News & Alerts
October 31, 2019 DENVER DISTRICT COURT UPHOLDS VICTORY FOR CRESTONE PEAK RESOURCES
On October 30, 2019, the Denver District Court (the “Court”) upheld two Colorado Oil and Gas Conservation Commission’s (“COGCC”) Orders establishing an approximate 1,920-acre drilling and spacing unit for the E½ of Sections 22 and 27, and all of Sections 23 and 26, Township 1 North, Range 68 West, 6th P.M. and allowing for increased density in a 1,920-acre drilling and spacing unit in favor of Crestone Peak Resources Operating LLC.
Although the City and County of Broomfield (“Broomfield”) was neither a mineral interest owner nor a leasehold interest owner in the unit, Broomfield filed a Protest to Crestone’s COGCC applications. In the Protest, Broomfield alleged that the spacing application violated the “one well” rule in C.R.S. 34-60-116 (3); that the application raised public issues which reasonably related to potential significant adverse impacts to Broomfield’s interest and the public health, safety and welfare of its citizens including the environment and wildlife resources; that the potential impacts were not adequately addressed by the application; and that the potential individual and cumulative well impacts were not adequately addressed by the Rules and Regulations of the Commission. Broomfield also objected to the number of wellpads within the unit as the application did not include the specific location of the wellpads. Finally, Broomfield alleged that the application did not comply with the standards set by Martinez v. Colo. Oil and Gas Conservation Comm’n, et al., 434 P.3d 689 (Colo. App. 2017), which was overturned by the Colorado Supreme Court in Colo. Oil and Gas Conservation Comm’n, et al. v. Martinez, 433 P.3d 22 (Colo. 2017). At the end of a two-day contested hearing, the COGCC approved Crestone’s applications to establish the 1,920-acre drilling and spacing unit with one horizontal well and also approved up to 40 horizontal wells within the unit.
Broomfield appealed the decision to the Denver District Court and argued (1) the Commission should have denied Crestone’s applications because of a violation of the “one-well” rule in C.R.S. § 34-60-116(3); (2) the Orders should be set aside because Crestone failed to present any evidence to prove that its operations were “consistent with protection of public health, safety and welfare, including the environment and wildlife resources”; (3) the Orders should be set aside because the Hearing Officer denied Appellant “modest discovery,” and excluded certain pieces of evidence; and (4) the Orders should be remanded to the Commission for reconsideration given changes to the Colorado Oil and Gas Conservation Act signed into law on April 16, 2019.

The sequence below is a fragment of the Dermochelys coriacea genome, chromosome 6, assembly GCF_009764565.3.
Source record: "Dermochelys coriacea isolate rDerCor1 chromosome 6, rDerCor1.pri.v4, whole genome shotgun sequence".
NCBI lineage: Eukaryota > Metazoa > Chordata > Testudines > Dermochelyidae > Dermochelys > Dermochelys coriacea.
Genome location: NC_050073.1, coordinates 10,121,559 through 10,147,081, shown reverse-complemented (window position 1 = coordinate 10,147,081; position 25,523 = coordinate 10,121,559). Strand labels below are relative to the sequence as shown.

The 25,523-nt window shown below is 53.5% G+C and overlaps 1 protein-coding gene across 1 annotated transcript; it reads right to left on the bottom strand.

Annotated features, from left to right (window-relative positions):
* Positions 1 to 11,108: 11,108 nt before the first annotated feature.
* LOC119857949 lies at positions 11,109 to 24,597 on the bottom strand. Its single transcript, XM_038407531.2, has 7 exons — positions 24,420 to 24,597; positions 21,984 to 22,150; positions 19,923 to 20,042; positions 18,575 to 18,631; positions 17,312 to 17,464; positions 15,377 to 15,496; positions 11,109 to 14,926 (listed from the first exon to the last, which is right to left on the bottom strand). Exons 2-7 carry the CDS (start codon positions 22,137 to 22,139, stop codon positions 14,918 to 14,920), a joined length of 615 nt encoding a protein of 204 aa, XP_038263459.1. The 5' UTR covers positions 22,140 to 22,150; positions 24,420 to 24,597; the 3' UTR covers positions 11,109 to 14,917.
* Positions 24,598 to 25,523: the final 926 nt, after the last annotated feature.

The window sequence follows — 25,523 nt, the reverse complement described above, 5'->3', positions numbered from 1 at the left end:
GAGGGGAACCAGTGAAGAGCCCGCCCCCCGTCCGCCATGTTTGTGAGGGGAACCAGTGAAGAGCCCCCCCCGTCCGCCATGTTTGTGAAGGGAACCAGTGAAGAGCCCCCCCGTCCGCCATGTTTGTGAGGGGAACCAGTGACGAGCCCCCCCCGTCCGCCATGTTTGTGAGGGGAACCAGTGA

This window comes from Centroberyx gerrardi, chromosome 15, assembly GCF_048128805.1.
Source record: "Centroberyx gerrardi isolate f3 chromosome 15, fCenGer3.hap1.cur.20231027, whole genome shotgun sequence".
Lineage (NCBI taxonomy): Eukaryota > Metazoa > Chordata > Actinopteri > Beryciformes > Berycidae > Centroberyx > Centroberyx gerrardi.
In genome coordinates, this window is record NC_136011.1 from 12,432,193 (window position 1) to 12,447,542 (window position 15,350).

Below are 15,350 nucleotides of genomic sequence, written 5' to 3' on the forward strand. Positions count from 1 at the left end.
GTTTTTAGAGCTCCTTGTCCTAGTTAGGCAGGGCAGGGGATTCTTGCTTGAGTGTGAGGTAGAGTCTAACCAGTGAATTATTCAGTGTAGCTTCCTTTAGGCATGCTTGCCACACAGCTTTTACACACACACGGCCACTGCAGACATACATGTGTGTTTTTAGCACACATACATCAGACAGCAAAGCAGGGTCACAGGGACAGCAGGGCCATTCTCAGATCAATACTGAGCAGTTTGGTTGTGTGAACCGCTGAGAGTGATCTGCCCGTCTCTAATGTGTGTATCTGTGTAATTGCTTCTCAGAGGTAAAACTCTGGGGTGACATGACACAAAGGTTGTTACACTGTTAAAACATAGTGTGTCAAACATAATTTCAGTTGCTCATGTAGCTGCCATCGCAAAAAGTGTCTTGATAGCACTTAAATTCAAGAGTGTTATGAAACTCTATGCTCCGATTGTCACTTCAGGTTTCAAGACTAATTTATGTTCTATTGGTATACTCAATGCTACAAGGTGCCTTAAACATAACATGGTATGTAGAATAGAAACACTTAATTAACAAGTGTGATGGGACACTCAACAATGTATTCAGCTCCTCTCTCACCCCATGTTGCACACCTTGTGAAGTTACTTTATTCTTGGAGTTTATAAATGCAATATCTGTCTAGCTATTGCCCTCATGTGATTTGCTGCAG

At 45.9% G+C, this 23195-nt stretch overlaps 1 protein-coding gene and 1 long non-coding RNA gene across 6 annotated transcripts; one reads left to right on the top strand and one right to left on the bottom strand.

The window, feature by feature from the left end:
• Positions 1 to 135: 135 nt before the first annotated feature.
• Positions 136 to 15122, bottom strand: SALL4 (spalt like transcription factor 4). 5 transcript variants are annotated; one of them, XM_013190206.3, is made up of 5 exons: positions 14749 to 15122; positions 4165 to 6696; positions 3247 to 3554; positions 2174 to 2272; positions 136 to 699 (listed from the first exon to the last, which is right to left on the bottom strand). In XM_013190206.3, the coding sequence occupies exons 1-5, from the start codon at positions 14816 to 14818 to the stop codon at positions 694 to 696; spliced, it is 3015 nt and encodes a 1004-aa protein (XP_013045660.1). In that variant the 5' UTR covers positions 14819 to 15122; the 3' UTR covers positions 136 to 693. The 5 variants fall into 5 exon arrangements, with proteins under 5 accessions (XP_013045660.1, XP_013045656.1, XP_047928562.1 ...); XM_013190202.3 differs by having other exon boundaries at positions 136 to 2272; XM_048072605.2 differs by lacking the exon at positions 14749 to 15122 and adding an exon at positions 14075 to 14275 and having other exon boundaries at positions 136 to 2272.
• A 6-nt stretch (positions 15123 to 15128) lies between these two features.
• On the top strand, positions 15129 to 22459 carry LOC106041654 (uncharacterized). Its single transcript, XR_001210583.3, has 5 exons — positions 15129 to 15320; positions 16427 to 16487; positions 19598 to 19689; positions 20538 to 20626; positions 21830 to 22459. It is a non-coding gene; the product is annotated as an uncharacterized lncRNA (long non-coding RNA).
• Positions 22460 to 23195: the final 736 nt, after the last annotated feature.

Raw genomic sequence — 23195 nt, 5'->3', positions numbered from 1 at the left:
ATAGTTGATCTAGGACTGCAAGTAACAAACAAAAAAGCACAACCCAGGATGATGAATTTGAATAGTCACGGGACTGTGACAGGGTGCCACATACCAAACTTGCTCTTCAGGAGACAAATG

The Denver District Court upheld the COGCC’s decisions and expressly found that:
- The Commission’s long-standing practice of considering increased well applications before one well is producing represents the Commission’s interpretation of its own statute, and that interpretation is entitled to deference from the Court.
- The Commission’s stance that issues of public health, safety, welfare, and environmental concerns are not addressed at the application stage, the Court sees no reason why evidence such as articles relating to public health, safety and welfare should have been admitted by the Hearing Officer.
- Senate Bill 19-181’s own language provided that it only applied to “conduct occurring on or after the effective date of this act, including determinations of applications pending on the effective date.”
In so affirming the COGCC’s decision, the District Court found that there was no reversible error in the Commission’s process, or the Orders entered by the COGCC. For further information regarding this case or other matters relating to the COGCC, please contact Jamie Jost, Kelsey Wasylenky or Jill Dorancy.